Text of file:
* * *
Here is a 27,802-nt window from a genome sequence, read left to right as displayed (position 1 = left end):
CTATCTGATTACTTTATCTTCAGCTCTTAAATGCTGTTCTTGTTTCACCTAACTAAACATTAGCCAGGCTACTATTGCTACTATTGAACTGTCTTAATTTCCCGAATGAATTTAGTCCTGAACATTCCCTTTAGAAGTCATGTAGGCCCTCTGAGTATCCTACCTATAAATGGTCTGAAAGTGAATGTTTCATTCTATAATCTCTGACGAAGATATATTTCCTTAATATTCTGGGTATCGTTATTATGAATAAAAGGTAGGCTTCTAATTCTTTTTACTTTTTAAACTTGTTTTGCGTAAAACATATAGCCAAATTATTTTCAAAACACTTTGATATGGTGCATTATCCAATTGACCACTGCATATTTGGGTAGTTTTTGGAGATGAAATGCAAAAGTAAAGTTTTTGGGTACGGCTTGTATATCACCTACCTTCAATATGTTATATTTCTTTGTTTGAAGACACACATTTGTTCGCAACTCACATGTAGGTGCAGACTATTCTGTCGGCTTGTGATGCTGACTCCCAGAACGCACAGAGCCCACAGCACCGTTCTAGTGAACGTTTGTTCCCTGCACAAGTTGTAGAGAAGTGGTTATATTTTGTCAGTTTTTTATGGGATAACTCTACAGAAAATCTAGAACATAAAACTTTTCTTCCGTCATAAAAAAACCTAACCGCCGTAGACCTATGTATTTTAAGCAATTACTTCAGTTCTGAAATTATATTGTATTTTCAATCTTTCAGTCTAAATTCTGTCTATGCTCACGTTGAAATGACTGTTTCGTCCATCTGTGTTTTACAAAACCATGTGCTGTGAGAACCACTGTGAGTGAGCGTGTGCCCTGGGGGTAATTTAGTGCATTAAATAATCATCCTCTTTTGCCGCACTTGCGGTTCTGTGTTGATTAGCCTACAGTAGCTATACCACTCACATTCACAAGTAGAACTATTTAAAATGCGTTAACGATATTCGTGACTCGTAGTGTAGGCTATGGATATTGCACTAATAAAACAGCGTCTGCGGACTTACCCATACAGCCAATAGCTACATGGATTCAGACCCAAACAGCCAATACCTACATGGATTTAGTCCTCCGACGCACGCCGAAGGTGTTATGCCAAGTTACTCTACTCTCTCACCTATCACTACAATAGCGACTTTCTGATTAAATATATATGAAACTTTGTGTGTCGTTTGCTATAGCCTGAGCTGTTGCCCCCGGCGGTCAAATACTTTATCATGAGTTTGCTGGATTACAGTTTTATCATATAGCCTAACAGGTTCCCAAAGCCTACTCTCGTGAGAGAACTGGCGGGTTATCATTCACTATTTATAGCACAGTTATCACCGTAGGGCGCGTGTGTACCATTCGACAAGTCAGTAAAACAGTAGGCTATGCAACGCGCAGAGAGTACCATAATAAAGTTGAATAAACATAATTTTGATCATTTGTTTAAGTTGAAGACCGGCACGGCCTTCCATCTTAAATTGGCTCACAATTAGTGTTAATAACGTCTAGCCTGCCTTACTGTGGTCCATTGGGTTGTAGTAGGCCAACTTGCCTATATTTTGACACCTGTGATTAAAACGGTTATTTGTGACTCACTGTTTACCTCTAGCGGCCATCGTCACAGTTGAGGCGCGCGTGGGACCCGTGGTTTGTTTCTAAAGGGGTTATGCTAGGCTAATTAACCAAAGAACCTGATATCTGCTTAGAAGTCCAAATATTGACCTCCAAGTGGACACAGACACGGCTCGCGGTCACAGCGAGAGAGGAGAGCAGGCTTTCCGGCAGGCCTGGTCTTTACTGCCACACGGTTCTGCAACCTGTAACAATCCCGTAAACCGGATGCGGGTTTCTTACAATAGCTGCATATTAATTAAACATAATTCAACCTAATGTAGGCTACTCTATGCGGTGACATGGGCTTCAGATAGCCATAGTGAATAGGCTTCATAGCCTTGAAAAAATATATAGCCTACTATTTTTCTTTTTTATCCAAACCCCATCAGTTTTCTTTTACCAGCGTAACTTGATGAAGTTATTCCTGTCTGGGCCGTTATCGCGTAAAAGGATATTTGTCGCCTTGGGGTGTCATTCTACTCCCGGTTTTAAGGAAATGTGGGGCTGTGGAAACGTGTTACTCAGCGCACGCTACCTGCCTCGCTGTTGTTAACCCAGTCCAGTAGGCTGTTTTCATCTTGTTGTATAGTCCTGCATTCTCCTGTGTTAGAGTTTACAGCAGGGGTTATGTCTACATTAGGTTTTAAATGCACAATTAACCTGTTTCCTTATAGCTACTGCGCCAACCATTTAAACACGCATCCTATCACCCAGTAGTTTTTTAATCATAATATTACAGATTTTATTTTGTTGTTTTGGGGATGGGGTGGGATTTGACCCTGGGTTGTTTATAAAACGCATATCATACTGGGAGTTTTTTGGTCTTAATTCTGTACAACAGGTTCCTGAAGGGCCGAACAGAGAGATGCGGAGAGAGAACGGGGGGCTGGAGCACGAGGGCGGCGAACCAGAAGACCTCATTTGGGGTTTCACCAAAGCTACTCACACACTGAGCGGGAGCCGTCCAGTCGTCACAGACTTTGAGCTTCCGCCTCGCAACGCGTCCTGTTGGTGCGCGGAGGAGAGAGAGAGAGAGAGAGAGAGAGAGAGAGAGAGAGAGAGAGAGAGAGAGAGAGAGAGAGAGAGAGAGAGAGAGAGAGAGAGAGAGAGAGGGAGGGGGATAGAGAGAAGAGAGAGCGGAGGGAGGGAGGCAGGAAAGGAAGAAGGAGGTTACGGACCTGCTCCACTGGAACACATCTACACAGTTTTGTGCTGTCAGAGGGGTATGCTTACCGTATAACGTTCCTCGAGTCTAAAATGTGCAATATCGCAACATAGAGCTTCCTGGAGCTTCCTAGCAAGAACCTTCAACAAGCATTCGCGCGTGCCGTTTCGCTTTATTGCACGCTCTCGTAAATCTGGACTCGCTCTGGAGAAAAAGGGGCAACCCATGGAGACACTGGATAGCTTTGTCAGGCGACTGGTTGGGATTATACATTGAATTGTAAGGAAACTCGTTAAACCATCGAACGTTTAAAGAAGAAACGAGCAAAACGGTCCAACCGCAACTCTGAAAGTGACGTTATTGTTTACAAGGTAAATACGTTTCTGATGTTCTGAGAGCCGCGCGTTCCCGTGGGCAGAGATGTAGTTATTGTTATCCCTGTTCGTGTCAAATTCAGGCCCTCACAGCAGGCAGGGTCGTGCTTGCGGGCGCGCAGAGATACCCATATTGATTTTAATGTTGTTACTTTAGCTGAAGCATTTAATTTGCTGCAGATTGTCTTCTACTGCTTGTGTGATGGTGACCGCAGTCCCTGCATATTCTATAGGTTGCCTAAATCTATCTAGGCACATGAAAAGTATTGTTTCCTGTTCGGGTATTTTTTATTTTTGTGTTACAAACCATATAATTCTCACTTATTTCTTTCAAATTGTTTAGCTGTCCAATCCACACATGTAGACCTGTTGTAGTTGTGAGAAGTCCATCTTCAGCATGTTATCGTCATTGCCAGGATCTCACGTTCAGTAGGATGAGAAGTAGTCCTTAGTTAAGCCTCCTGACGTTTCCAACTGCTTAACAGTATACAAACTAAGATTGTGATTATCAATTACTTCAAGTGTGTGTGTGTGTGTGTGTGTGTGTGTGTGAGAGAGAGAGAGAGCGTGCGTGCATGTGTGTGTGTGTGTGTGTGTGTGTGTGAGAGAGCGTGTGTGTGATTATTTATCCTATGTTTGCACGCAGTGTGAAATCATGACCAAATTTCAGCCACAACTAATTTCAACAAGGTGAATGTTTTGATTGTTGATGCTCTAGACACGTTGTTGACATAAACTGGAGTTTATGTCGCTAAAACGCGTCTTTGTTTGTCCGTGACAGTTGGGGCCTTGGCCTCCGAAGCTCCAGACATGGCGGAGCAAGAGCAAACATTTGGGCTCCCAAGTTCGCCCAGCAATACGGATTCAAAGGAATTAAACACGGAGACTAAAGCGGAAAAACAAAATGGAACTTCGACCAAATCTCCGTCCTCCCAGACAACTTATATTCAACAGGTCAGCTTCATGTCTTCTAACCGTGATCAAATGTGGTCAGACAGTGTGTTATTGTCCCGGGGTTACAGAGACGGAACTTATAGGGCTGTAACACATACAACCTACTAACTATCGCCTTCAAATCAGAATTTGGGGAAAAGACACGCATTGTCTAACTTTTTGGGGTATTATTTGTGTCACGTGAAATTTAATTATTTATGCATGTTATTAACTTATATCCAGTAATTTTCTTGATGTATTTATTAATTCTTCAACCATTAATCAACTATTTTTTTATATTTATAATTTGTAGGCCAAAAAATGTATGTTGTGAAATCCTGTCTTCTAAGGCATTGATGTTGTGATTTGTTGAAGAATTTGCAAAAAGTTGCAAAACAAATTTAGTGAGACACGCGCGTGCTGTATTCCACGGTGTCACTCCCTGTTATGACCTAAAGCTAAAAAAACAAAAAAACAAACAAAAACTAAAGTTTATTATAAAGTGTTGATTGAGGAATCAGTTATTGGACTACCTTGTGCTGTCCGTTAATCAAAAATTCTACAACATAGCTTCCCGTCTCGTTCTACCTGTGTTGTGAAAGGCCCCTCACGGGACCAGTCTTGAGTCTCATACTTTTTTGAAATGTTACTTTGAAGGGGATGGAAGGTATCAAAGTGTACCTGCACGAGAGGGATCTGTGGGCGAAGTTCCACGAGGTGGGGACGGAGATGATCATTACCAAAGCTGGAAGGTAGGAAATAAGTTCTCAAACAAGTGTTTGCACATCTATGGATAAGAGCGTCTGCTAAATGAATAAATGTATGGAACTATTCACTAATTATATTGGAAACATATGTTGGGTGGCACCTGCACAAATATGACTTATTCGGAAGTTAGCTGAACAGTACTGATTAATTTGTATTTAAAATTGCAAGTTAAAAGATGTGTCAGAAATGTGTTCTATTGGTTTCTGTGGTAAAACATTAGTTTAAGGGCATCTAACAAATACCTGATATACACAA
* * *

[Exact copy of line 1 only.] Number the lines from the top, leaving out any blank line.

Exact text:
Here is a 27,802-nt window from a genome sequence, read left to right as displayed (position 1 = left end):